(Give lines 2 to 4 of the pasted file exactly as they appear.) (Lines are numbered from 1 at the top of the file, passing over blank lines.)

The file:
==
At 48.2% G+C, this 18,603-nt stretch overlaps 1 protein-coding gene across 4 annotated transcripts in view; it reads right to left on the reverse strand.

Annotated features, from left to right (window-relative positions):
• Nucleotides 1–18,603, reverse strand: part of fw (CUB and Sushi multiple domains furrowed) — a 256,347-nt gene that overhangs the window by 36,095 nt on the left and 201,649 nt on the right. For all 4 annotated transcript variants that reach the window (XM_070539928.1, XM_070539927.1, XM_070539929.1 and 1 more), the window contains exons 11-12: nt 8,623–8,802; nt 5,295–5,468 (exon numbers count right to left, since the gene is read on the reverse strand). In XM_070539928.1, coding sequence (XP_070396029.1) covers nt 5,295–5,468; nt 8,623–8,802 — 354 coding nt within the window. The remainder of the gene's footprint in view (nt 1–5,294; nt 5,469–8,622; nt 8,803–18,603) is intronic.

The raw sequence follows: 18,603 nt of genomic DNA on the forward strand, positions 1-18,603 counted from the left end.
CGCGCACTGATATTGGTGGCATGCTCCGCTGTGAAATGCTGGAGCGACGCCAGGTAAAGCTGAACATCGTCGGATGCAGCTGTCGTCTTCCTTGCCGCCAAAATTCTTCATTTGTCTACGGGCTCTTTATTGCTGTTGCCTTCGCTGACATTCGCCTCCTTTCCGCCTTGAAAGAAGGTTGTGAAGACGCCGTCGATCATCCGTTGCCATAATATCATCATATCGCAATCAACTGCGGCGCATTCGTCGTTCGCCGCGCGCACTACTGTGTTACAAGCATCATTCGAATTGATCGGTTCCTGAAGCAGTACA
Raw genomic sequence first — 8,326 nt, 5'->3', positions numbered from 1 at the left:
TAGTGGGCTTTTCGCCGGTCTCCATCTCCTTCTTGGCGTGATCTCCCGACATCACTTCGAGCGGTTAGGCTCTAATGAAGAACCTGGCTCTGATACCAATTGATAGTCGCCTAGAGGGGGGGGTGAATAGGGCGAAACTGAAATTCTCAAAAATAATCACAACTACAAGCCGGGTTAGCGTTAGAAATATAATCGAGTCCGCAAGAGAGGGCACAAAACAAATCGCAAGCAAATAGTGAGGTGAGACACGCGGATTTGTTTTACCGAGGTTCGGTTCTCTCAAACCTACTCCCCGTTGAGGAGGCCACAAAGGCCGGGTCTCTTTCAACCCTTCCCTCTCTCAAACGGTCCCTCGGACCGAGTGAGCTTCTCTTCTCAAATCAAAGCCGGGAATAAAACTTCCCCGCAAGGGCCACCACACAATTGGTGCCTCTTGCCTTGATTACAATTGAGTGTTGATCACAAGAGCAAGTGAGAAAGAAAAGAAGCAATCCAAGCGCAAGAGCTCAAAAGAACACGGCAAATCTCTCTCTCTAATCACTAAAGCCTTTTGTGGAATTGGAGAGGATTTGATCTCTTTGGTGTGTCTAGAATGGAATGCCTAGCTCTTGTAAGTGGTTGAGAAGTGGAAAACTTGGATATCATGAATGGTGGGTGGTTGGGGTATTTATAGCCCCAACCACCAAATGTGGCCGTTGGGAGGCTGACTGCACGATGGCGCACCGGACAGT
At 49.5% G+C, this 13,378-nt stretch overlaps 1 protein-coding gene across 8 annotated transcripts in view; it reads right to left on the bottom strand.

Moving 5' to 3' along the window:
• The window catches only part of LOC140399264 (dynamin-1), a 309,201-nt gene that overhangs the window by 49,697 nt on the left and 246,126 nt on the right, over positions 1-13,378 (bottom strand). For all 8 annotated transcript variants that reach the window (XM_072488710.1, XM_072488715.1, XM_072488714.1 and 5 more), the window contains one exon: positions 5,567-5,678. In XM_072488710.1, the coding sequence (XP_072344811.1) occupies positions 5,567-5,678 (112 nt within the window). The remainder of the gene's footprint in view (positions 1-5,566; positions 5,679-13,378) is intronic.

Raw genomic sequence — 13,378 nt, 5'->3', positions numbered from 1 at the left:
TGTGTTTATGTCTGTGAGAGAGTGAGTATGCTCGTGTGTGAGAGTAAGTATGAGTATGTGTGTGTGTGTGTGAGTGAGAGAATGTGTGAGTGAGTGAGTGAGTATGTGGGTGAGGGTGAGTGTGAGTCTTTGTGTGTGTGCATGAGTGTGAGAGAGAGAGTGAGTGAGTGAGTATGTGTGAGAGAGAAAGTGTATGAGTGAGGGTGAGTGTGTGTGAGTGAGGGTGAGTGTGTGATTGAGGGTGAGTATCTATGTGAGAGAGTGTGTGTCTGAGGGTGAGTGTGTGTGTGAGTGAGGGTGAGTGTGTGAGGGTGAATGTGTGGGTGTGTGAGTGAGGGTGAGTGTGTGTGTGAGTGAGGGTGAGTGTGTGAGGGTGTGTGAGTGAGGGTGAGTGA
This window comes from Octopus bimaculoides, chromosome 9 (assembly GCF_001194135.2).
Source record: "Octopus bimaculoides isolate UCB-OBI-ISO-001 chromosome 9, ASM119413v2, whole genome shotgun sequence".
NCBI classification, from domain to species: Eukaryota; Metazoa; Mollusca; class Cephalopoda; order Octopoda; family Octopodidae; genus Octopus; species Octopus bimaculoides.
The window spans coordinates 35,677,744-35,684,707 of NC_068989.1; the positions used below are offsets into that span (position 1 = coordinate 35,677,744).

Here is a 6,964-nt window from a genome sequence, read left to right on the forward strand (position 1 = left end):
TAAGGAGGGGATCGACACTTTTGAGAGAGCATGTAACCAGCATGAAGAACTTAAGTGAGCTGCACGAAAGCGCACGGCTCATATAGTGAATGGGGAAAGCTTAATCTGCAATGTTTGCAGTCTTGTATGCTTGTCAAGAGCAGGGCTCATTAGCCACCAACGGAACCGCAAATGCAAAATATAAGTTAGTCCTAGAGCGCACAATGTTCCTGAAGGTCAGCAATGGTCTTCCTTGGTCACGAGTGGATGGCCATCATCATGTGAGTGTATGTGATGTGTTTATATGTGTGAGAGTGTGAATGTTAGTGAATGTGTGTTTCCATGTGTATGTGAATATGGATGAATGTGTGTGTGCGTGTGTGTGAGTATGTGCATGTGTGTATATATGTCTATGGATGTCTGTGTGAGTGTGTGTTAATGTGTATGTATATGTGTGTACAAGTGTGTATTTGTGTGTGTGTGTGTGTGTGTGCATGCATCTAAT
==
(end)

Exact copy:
Annotated features, from left to right (window-relative positions):
• Nucleotides 1–18,603, reverse strand: part of fw (CUB and Sushi multiple domains furrowed) — a 256,347-nt gene that overhangs the window by 36,095 nt on the left and 201,649 nt on the right. For all 4 annotated transcript variants that reach the window (XM_070539928.1, XM_070539927.1, XM_070539929.1 and 1 more), the window contains exons 11-12: nt 8,623–8,802; nt 5,295–5,468 (exon numbers count right to left, since the gene is read on the reverse strand). In XM_070539928.1, coding sequence (XP_070396029.1) covers nt 5,295–5,468; nt 8,623–8,802 — 354 coding nt within the window. The remainder of the gene's footprint in view (nt 1–5,294; nt 5,469–8,622; nt 8,803–18,603) is intronic.

The raw sequence follows: 18,603 nt of genomic DNA on the forward strand, positions 1-18,603 counted from the left end.